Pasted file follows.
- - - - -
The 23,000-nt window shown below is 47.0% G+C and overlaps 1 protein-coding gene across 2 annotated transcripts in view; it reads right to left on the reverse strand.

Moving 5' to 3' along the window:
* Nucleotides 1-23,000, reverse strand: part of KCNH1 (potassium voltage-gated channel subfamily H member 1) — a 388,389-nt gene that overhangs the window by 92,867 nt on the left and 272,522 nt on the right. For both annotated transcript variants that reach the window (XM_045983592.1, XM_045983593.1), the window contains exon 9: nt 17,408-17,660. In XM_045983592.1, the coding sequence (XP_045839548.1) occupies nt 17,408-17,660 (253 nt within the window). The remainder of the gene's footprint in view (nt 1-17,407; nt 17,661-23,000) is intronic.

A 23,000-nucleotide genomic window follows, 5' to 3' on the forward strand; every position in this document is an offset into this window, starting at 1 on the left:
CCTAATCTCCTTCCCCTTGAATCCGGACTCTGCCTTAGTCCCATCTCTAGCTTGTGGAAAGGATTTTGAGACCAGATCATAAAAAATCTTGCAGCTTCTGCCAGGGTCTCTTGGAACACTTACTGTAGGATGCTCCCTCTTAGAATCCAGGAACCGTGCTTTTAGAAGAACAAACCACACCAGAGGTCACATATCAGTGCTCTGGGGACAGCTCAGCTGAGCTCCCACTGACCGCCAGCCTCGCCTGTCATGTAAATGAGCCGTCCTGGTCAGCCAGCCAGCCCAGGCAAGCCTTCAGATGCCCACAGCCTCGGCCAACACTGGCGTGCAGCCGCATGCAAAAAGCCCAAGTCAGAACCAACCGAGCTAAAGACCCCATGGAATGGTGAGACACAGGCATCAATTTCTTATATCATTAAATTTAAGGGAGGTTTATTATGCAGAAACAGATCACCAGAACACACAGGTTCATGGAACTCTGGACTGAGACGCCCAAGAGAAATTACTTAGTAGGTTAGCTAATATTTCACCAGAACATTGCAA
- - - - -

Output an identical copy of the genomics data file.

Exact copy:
The 23,000-nt window shown below is 47.0% G+C and overlaps 1 protein-coding gene across 2 annotated transcripts in view; it reads right to left on the reverse strand.

Moving 5' to 3' along the window:
* Nucleotides 1-23,000, reverse strand: part of KCNH1 (potassium voltage-gated channel subfamily H member 1) — a 388,389-nt gene that overhangs the window by 92,867 nt on the left and 272,522 nt on the right. For both annotated transcript variants that reach the window (XM_045983592.1, XM_045983593.1), the window contains exon 9: nt 17,408-17,660. In XM_045983592.1, the coding sequence (XP_045839548.1) occupies nt 17,408-17,660 (253 nt within the window). The remainder of the gene's footprint in view (nt 1-17,407; nt 17,661-23,000) is intronic.

A 23,000-nucleotide genomic window follows, 5' to 3' on the forward strand; every position in this document is an offset into this window, starting at 1 on the left:
CCTAATCTCCTTCCCCTTGAATCCGGACTCTGCCTTAGTCCCATCTCTAGCTTGTGGAAAGGATTTTGAGACCAGATCATAAAAAATCTTGCAGCTTCTGCCAGGGTCTCTTGGAACACTTACTGTAGGATGCTCCCTCTTAGAATCCAGGAACCGTGCTTTTAGAAGAACAAACCACACCAGAGGTCACATATCAGTGCTCTGGGGACAGCTCAGCTGAGCTCCCACTGACCGCCAGCCTCGCCTGTCATGTAAATGAGCCGTCCTGGTCAGCCAGCCAGCCCAGGCAAGCCTTCAGATGCCCACAGCCTCGGCCAACACTGGCGTGCAGCCGCATGCAAAAAGCCCAAGTCAGAACCAACCGAGCTAAAGACCCCATGGAATGGTGAGACACAGGCATCAATTTCTTATATCATTAAATTTAAGGGAGGTTTATTATGCAGAAACAGATCACCAGAACACACAGGTTCATGGAACTCTGGACTGAGACGCCCAAGAGAAATTACTTAGTAGGTTAGCTAATATTTCACCAGAACATTGCAA